"I have been lucky enough to make a career of facilitating outdoor recreation, primarily as a fly fishing guide. As a guide, water quality and overall quality of the environment is of paramount importance. Trout is the species of fish that we target most often, and trout require the cleanest and coldest water to thrive. Therefore, if the quality of the environment decreases, my profession and salary will decrease as well. I support full funding of the LWCF to ensure continued protection of the environment around sensitive trout streams and across North Carolina."

- Tim Holcomb, forester
Western North Carolina,
Fishing Guide

 

WASHINGTON
Mount Rainier National Park

The image of snow-capped Mount Rainier behind the skyscrapers of Seattle is one of Washington’s most recognized views. As nearly two million people visit the national park surrounding the mountain every year, access is a significant concern. For example, at the northwest entrance, the Carbon River Road has frequently been washed out leading to closures. Legislation passed in 2004 expanded the park’s boundary in this area to establish a new campground, create new trail access points, reduce maintenance costs, and minimize the impacts of frequent floods.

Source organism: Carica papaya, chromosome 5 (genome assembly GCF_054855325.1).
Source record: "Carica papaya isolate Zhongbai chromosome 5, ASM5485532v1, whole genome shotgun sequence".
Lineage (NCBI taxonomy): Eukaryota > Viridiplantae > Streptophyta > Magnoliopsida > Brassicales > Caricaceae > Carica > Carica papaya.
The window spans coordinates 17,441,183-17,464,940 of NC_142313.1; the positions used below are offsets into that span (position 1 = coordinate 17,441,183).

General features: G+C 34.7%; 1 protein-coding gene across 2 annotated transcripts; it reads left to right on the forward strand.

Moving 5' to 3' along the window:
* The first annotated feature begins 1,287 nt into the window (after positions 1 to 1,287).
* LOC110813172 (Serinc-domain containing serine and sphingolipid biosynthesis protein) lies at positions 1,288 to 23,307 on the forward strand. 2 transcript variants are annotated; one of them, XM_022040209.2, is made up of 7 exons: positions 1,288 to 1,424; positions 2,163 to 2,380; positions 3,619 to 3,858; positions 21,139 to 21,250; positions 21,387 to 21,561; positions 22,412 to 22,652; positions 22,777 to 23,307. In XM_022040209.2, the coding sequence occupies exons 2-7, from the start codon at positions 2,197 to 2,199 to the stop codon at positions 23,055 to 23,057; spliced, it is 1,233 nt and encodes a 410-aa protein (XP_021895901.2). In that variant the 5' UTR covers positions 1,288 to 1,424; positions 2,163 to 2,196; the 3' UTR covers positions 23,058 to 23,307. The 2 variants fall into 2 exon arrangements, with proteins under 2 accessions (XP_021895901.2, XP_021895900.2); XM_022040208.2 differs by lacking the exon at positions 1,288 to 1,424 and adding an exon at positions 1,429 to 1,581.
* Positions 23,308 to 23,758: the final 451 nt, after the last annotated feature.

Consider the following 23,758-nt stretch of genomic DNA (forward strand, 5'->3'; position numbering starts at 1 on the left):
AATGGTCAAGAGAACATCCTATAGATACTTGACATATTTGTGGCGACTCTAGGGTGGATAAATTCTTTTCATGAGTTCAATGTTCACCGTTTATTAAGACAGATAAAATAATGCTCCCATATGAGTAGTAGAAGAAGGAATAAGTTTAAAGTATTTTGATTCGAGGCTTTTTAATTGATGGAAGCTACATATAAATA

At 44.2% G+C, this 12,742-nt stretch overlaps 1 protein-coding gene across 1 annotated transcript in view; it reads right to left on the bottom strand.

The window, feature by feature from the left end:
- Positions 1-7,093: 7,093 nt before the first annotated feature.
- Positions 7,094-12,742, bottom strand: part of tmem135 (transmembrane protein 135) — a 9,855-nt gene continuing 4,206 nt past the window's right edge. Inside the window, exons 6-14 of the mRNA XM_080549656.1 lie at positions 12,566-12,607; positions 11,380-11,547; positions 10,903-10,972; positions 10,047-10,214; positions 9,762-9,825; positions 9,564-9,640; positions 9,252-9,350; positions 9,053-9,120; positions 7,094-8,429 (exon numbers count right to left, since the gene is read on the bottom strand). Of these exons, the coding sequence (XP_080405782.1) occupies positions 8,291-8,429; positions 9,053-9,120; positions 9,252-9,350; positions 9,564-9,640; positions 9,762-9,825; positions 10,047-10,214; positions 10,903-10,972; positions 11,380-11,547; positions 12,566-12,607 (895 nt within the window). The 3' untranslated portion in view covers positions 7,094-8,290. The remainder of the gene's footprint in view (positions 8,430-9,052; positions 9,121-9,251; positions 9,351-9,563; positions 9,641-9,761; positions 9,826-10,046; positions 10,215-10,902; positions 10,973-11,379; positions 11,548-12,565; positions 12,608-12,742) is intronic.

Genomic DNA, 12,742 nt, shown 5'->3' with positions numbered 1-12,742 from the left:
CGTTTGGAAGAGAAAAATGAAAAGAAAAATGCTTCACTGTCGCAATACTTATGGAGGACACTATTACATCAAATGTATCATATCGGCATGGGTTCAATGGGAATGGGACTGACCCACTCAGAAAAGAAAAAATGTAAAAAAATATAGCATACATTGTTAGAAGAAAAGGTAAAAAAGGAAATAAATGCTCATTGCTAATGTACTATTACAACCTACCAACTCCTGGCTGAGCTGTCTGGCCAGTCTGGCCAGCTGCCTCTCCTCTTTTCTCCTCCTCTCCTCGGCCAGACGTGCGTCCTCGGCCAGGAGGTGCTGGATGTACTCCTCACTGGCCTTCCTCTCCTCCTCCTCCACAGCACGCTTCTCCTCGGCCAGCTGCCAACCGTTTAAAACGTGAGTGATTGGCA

The expansion will also afford much needed habitat protection for habitat for endangered and threatened species such as the marbled murrelet, northern spotted owl, and Chinook salmon.

Among the properties included within the newly expanded park boundary is the Carbon River Gateway, a multi-parcel piece. The property is easily accessible from the road and contains a small knoll commanding a beautiful view of the valley, making it ideal as an overlook and interpretative site. National Park Service protection of this key tract is a critical step towards attaining the recreational, management, and environmental goals of the boundary expansion. Funding appropriated through the Land and Water Conservation Fund is completing the protection of the Carbon River Gateway and park expansion area.